Figure 2. Excerpt of E-mail

After receiving the e-mail from our service provider, we reported the incident to abuse@pacbell.net. After several days, PacBell informed us it would not institute an investigation. Figure 3 provides a copy of the e-mail we received after following PacBell's instructions and indicating that the company "please respond".

Although we know some facts about the situation, we also know that SBC and PacBell have not indicated that they include attempted break-ins as a violation of their acceptable use service agreements. Nor have they indicated that if so, we expect them to enforce the agreements.

Figure 3. Excerpt of Reply

______________________

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Follow up from our ISP

tadelste's picture

It is disappointing they do not police their home subscribers, but at the same time, it is hardly a surprise. You will find a list of blocks attached that belong to them in the event you wish to filter traffic from them in a different fashion.

If this occurs again, open a ticket with a summary along the lines of, "Abuse from PacBell IP <x>", attach text logs to the ticket, and we will report the issue to them immediately and see what response we garner. If it is not favorable, I have some other options for contacting someone with PacBell that will be more responsive.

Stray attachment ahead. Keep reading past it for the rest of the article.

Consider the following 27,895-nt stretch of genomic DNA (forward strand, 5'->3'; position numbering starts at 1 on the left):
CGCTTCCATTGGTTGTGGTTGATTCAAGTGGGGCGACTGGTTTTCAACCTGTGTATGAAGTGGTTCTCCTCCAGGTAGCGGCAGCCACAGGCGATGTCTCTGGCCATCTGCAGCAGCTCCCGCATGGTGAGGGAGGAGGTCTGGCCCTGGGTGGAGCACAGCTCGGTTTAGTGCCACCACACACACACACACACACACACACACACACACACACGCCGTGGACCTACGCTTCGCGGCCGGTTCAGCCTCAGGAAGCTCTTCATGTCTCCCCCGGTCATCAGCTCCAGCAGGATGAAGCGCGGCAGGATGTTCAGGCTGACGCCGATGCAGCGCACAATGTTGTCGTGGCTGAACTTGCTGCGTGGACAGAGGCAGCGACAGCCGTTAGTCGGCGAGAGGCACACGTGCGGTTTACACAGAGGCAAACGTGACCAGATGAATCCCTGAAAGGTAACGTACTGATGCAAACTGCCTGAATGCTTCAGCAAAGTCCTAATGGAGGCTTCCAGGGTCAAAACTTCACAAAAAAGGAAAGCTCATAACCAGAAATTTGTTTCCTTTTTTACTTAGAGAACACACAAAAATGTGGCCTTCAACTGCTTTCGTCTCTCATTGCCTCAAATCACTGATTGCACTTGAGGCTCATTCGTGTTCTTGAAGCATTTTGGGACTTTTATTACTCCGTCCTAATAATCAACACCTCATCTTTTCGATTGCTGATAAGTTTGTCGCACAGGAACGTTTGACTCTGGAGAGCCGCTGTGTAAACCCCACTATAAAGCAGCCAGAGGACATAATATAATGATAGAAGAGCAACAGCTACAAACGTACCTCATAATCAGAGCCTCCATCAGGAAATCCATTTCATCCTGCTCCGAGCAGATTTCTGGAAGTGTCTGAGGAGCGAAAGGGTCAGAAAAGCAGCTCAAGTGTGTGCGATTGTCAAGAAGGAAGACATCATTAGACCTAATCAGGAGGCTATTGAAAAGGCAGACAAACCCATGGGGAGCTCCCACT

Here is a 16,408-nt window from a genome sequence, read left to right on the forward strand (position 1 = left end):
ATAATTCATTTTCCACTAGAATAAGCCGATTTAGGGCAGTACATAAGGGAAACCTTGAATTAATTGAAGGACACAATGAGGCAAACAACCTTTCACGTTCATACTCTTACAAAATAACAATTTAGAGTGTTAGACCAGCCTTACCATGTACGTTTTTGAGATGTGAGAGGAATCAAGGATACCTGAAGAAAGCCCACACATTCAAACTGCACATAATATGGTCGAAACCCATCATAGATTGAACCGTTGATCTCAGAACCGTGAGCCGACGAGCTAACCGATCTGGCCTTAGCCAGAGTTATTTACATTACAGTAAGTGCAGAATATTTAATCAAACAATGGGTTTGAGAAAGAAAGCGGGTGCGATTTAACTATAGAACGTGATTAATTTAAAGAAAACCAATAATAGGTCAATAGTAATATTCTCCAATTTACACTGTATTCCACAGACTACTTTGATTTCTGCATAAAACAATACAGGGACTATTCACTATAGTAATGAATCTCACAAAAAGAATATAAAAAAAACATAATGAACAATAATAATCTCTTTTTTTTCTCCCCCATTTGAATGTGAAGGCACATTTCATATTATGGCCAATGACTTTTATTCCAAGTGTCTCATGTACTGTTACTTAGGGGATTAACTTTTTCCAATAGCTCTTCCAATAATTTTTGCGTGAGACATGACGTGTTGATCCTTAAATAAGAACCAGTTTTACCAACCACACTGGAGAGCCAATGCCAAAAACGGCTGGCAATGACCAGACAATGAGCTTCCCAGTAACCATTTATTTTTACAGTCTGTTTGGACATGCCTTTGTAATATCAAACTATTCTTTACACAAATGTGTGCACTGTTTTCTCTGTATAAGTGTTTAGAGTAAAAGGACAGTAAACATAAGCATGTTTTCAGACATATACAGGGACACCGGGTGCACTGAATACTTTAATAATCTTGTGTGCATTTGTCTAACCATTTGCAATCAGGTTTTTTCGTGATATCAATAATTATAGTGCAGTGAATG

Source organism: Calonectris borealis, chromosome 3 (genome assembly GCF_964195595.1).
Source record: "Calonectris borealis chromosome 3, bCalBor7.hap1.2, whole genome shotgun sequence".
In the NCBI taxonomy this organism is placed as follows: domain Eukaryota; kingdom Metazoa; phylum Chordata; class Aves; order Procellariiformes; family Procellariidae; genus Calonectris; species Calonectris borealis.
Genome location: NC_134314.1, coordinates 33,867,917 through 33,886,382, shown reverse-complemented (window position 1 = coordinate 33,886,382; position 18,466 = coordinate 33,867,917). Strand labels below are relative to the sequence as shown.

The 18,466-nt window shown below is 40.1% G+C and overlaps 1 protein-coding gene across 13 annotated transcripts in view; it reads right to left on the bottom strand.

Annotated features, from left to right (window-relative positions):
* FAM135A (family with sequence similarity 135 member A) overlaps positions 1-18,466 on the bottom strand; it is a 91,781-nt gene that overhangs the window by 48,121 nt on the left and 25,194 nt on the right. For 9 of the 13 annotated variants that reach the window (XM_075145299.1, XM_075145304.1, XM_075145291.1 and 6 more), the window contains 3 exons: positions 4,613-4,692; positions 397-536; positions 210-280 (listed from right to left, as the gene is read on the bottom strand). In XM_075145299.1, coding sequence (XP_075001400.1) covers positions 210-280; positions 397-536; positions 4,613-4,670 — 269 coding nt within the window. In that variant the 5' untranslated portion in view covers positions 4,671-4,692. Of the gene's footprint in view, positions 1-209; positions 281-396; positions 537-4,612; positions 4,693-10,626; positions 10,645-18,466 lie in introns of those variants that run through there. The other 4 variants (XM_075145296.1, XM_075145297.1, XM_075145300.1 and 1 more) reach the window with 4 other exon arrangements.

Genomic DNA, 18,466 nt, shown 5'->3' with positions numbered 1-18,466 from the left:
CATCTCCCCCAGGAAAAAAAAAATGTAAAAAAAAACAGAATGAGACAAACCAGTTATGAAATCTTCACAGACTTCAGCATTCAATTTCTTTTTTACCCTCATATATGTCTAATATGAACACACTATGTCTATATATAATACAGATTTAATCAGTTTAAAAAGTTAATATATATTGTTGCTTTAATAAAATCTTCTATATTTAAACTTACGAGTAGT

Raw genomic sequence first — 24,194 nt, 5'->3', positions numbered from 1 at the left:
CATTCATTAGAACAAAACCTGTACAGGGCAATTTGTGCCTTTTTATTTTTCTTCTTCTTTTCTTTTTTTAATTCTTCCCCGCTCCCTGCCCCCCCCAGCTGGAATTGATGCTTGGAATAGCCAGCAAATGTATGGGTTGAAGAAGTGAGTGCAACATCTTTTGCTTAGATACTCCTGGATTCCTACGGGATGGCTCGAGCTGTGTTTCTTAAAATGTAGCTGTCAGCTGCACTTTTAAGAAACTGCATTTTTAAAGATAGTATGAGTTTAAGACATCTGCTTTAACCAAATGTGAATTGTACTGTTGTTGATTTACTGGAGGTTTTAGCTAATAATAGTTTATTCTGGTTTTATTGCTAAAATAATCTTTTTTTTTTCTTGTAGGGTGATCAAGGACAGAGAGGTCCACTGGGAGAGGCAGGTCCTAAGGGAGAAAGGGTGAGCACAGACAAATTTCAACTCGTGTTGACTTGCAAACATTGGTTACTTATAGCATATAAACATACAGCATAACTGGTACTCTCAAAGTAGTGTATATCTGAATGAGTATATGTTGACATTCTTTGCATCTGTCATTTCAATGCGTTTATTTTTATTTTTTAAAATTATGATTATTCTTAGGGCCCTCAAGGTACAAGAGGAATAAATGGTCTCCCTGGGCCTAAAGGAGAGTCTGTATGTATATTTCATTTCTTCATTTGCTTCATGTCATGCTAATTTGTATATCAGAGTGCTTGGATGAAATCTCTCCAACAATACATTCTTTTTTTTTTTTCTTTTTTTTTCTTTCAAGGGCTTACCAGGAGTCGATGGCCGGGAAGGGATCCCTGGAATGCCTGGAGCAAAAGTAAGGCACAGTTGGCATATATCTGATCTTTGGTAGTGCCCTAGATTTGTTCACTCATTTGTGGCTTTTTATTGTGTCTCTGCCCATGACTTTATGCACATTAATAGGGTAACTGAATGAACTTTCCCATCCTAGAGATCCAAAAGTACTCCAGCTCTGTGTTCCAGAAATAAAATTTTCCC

I am closing this ticket, but again, please open another if the abuse continues.

Latest response from PacBell

tadelste's picture

If you have followed this article, you might enjoy this latest piece.

PacBell wrote me:

From: kana1@pbi.net
Reply-To: kana1@pbi.net

"This is to acknowledge receipt of your complaint. All complaints
received are investigated. However, individual responses to these
complaints are not always possible due to the volume received.

"Please be assured we will investigate this issue and take appropriate
action.

"Please do not hesitate to write again if you have any questions or if
you wish to report instances of abuse by SBC Internet customers.

"Thank you,

"The SBC Internet Abuse Security Department"

I responded to them and received this immediately:

"User's mailbox is full:
Unable to deliver mail."

oh... PacBell cares now

Ben LeMasurier's picture

It's funny that PacBell all of a sudden seems to care a little more about this problem...
- Ben

uidzer0.org

SBC response

Doug Morris's picture

I am constantly reporting abuse through e-mail to SBC. I like to add a 'CC' to abuse@FTC.gov. But recently, SBC's email server tends to refuse relays to the FTC.gov email server. Suprising, huh?